Exercise May Help Curb Migraine Attacks

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WEDNESDAY, Feb. 24, 2021 (HealthDay News) — Anyone who gets frequent migraine symptoms knows the experience: the throbbing, the pain, the visual disturbances.


Exercise has long been a potential way to reduce migraine triggers, but a new study suggests it could be an especially effective with triggers such stress, depression and trouble sleeping.

“It’s a complex relationship, but we know that exercise, generally speaking, helps increase levels of good neurotransmitters, like dopamine, norepinephrine, serotonin, which contribute to not only fewer headaches, but also better mood and overall well-being,” said study author Dr. Mason Dyess, senior fellow at the University of Washington School of Medicine.

Exercise also improves heart health and that helps with weight management, which is also associated with better migraine control, Dyess said.

The study included more than 4,600 people diagnosed with migraine. About 75% had 15 or more migraines a month. The other 25% had 14 or fewer.

Study participants completed a questionnaire about their migraine characteristics, sleep, depression, stress and anxiety. They also answered questions about how much moderate to vigorous exercise they got each week — jogging, very brisk walking, playing a sport, heavy cleaning and bicycling, for example.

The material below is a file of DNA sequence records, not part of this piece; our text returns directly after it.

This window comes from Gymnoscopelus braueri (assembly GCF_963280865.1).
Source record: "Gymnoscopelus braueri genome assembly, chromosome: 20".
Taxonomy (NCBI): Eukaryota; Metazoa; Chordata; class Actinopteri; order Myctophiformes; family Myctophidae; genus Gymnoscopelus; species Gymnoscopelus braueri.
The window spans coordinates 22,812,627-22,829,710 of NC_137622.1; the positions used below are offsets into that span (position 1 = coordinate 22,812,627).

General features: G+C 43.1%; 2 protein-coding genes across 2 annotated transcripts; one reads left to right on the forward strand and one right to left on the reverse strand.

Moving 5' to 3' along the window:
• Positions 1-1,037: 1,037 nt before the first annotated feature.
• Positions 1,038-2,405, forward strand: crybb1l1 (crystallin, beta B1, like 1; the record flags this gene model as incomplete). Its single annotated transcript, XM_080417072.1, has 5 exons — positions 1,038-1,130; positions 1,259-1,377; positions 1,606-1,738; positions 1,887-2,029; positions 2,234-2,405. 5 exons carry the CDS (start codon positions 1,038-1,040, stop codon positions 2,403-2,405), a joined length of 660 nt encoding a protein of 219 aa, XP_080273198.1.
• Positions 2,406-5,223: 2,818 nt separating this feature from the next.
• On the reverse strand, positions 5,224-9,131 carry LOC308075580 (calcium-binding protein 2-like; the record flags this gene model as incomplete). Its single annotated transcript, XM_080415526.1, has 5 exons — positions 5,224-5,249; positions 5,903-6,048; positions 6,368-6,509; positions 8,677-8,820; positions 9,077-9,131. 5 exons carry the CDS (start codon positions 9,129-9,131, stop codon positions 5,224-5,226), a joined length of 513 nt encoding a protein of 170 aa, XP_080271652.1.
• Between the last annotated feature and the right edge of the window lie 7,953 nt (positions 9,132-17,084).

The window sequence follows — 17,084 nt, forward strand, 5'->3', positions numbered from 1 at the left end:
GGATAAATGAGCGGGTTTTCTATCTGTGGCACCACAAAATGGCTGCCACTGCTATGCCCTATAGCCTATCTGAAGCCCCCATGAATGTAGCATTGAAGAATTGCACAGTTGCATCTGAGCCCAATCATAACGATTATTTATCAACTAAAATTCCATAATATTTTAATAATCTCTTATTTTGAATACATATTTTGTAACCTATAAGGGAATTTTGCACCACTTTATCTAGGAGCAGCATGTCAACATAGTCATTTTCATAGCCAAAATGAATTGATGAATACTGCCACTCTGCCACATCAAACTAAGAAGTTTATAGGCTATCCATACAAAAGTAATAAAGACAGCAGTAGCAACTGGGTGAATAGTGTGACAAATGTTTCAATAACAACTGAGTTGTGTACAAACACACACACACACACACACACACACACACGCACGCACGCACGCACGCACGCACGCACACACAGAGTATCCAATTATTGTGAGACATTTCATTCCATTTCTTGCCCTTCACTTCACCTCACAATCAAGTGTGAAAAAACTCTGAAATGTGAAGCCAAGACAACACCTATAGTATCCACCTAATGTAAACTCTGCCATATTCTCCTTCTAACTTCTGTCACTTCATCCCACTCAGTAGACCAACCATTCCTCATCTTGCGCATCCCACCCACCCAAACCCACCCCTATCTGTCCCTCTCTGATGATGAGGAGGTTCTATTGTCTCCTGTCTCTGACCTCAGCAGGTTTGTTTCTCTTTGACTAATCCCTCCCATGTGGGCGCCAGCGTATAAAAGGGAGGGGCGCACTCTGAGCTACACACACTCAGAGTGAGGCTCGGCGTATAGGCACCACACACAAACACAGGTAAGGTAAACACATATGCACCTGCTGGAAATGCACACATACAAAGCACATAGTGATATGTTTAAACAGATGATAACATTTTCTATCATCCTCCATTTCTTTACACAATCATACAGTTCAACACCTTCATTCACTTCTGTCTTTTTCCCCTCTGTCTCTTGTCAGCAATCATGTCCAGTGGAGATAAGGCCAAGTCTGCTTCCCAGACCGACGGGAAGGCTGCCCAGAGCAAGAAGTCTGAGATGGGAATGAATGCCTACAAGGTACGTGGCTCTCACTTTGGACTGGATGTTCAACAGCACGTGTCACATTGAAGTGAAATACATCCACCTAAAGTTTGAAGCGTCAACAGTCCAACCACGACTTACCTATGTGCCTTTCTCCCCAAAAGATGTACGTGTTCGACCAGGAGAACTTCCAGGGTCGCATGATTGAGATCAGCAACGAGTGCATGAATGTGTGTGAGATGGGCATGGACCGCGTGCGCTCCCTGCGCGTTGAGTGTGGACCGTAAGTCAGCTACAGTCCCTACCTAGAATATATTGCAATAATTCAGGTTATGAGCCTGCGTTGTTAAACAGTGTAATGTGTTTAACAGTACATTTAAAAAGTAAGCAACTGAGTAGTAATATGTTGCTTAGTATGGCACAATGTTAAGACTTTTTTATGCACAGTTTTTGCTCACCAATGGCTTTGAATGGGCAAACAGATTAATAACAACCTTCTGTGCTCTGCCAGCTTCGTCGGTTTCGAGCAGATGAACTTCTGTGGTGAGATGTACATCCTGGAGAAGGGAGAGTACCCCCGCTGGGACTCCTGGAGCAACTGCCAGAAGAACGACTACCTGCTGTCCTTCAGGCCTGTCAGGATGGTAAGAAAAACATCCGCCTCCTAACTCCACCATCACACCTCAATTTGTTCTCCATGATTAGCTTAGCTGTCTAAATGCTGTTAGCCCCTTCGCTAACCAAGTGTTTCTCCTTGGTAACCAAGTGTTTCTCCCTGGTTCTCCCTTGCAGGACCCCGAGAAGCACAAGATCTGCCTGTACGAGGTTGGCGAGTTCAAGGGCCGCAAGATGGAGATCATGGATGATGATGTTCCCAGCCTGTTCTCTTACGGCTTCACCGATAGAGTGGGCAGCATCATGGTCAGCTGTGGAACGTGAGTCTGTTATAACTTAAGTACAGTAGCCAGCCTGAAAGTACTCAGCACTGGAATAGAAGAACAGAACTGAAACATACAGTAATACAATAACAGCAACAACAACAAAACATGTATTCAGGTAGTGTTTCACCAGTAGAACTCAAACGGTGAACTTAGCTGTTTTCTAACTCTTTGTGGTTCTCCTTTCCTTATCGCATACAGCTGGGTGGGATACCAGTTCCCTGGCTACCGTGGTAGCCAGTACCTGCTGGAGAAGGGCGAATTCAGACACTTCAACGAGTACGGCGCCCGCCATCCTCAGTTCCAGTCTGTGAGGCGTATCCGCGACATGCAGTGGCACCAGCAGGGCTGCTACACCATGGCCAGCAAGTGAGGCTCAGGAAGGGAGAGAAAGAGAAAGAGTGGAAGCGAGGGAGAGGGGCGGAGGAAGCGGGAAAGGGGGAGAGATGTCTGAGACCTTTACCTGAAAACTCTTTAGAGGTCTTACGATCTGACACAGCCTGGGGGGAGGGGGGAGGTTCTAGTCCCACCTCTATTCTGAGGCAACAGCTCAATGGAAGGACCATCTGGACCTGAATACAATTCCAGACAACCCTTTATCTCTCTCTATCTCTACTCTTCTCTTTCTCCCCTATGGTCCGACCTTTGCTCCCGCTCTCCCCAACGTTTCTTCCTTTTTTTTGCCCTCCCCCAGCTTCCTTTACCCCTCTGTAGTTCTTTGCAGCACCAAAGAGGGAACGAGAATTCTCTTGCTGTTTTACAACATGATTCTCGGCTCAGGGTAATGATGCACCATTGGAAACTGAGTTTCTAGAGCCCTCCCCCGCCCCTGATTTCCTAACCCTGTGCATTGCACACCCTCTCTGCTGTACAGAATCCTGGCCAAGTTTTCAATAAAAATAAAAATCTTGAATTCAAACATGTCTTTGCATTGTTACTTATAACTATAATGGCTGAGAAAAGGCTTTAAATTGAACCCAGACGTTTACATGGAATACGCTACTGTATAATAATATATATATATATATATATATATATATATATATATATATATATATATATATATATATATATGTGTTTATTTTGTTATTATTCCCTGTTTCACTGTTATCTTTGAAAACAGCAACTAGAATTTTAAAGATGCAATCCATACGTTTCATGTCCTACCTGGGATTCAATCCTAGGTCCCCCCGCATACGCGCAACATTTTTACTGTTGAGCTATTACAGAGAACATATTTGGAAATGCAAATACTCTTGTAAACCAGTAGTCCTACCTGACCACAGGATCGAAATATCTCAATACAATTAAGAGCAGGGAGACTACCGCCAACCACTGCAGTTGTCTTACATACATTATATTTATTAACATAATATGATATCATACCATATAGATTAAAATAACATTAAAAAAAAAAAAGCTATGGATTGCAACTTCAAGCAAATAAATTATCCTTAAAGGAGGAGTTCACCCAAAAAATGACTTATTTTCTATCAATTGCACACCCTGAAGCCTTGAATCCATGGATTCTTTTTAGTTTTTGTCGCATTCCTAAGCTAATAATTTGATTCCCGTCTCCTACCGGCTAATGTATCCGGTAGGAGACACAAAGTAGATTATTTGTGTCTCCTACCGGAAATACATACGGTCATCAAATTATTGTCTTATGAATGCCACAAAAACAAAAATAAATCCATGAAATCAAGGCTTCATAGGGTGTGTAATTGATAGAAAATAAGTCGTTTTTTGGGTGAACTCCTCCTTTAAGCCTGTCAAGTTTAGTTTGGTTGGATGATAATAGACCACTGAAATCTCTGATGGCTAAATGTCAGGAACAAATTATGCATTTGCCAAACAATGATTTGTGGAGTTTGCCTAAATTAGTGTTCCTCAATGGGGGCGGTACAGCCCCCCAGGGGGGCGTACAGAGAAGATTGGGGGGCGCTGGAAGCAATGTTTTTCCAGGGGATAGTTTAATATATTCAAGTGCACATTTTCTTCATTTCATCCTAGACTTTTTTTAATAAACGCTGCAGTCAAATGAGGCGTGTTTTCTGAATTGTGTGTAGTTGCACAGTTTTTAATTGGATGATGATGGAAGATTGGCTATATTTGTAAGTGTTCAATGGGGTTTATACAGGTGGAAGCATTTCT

Researchers divided participants into five groups by frequency of exercise ranging from none to more than 150 minutes per week, the minimum recommended by the World Health Organization (WHO). About 27% got the recommended amount or more.

Participants who got less exercise than recommended had increased rates of depression, anxiety and sleep problems, the study found.

Researchers found that 47% of the people who did not exercise had depression; 39% had anxiety, and 77% had sleep problems.

By comparison, about 25% of the most active group had depression; 28% had anxiety; and 61% had sleep problems.

The study also found a link between exercise and headache frequency. In the no exercise group, 5% had zero to four headache days a month, while many more — 48% — had 25 or more headache days per month.

In the high exercise group, 10% had low headache frequency and 28% had high headache frequency.

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